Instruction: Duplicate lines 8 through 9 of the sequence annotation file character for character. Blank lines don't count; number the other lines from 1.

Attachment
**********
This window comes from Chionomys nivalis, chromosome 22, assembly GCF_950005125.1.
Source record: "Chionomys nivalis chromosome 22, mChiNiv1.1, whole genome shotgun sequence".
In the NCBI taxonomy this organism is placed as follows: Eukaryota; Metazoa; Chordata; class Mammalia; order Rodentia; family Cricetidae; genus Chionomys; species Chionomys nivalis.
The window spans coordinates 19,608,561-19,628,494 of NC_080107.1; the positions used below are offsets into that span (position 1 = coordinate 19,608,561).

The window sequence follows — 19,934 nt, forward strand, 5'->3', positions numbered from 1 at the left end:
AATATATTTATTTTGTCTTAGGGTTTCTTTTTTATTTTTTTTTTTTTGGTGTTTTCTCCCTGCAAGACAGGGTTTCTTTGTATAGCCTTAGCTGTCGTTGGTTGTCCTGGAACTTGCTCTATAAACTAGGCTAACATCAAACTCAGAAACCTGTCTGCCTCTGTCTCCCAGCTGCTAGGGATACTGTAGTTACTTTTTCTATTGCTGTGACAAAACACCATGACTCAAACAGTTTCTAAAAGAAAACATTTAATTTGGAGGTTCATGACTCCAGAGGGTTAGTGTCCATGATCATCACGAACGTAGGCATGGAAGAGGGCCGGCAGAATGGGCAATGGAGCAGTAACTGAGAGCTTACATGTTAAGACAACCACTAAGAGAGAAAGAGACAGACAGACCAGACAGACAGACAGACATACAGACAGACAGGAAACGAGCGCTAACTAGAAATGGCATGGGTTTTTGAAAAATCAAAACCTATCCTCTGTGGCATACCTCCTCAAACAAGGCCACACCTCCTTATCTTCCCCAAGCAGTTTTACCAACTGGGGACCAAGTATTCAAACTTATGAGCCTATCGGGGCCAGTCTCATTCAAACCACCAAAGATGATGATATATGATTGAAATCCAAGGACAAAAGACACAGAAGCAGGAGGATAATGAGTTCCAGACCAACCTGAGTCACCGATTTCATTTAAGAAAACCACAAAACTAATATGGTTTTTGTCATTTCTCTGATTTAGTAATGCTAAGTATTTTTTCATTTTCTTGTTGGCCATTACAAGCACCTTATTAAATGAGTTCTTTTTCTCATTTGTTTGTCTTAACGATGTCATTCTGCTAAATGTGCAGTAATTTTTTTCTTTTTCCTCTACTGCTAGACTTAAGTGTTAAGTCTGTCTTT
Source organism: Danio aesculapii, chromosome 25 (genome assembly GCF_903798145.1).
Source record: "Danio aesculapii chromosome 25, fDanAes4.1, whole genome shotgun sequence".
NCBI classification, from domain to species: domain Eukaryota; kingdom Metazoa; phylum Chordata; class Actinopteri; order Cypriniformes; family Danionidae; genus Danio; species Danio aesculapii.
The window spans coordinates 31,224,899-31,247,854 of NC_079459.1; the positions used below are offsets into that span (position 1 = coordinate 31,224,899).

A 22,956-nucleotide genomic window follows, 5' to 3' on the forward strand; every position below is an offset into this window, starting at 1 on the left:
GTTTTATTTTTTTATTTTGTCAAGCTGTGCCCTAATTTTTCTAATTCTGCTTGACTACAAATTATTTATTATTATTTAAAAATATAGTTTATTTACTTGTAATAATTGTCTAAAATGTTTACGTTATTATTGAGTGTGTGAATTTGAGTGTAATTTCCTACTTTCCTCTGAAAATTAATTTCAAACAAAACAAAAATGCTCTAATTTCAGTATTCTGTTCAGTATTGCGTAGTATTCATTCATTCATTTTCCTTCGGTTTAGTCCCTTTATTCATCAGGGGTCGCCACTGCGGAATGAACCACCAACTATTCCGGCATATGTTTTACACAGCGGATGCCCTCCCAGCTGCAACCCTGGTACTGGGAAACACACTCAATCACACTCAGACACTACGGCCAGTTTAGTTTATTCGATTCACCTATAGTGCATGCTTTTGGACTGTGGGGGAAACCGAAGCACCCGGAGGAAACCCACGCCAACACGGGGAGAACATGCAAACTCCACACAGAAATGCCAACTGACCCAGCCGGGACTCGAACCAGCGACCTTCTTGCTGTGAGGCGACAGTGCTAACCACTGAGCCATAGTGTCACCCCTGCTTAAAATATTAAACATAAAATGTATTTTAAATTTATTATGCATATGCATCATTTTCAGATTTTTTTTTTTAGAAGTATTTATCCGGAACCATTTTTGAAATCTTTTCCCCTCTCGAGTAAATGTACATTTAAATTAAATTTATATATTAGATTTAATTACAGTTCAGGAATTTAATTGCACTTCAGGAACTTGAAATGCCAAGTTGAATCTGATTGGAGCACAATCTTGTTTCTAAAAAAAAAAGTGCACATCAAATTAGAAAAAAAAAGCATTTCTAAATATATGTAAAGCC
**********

Source record: "Danio aesculapii chromosome 25, fDanAes4.1, whole genome shotgun sequence".
NCBI classification, from domain to species: domain Eukaryota; kingdom Metazoa; phylum Chordata; class Actinopteri; order Cypriniformes; family Danionidae; genus Danio; species Danio aesculapii.